Monday, 4 August 2008

Why is it so # 1025 - 7013 12411

I've seen lots of whales since Tuk. A whale sounding is the most gracefully smoothly fluid movement - beats a cellist's hand on the bow in an Elgar slow movement - first you see a glimpse of the head and the spout, then the back seems to uncoil through the surface, the last third lifts out of the water with the flukes drooping at the points and water running off them all sparkly and it straightens and slowly slowly disappears with almost no ripple on the water. Lovely to watch but why have some whales evolved so that they do it this way? Why is it more efficient or more effective for the tail to rise out of the water? Unbuoyed weight, perhaps, or visual warning? Intuitively it seems to me that there would be more downward thrust if the tail was used as part of the movement.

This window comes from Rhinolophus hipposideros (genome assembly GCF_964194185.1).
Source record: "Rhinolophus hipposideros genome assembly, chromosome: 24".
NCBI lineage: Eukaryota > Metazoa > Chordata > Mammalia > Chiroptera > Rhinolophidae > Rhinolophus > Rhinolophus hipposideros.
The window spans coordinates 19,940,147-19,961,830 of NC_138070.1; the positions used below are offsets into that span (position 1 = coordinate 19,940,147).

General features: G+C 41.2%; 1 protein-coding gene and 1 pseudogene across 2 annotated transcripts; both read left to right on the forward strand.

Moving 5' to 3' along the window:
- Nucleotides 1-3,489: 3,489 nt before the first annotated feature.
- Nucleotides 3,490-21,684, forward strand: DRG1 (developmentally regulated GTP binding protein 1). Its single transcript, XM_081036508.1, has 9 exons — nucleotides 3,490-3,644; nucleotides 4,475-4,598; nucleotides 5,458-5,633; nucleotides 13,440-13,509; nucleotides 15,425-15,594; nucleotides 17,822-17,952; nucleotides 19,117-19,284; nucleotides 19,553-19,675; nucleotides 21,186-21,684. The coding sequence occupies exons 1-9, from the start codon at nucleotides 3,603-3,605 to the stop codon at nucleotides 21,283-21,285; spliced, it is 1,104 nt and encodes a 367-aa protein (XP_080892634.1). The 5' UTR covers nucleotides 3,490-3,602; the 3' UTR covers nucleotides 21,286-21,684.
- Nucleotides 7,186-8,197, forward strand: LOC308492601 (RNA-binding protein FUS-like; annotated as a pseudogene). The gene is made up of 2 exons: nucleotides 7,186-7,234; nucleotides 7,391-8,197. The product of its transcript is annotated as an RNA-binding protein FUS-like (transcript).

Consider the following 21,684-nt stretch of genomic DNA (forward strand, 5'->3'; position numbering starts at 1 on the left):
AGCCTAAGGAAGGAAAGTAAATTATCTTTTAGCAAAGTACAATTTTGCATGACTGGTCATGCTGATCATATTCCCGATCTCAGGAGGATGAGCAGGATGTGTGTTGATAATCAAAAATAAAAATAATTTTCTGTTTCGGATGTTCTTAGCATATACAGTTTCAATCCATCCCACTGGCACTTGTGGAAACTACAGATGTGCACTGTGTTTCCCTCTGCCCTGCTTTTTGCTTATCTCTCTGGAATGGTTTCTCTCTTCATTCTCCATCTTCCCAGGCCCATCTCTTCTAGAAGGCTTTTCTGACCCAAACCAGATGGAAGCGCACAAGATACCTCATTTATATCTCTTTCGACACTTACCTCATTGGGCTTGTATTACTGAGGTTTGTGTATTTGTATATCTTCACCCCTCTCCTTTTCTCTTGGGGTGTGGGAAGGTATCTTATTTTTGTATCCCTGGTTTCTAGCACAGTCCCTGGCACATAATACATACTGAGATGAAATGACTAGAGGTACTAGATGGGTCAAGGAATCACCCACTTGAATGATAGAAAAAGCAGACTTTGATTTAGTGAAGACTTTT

As you will have gathered, Amundsen Gulf is misbehaving. However, having now read Charlie Brower's book once more, I will never ever bleat again about things being difficult. This gig has been a stroll in the sunshins compared to what first the Eskimos and then Charlie and his contemporaries achieved up here. Three incidents that are almost incomprehensible to this modern softy - when he had to sew up his trouser seams to stay alive at 50 below, his 12 days leading a party off the ice from the Narchuk and the journeys of his 2 messengers from Barrow to the 'outside' midwinter to take news of the rescue of ships crews. Intelligent, ingenious, resilient improvisation to make use of what was available for survival.

Eleanor - half a chance, AGW that we could be in on the 9th or earlier.

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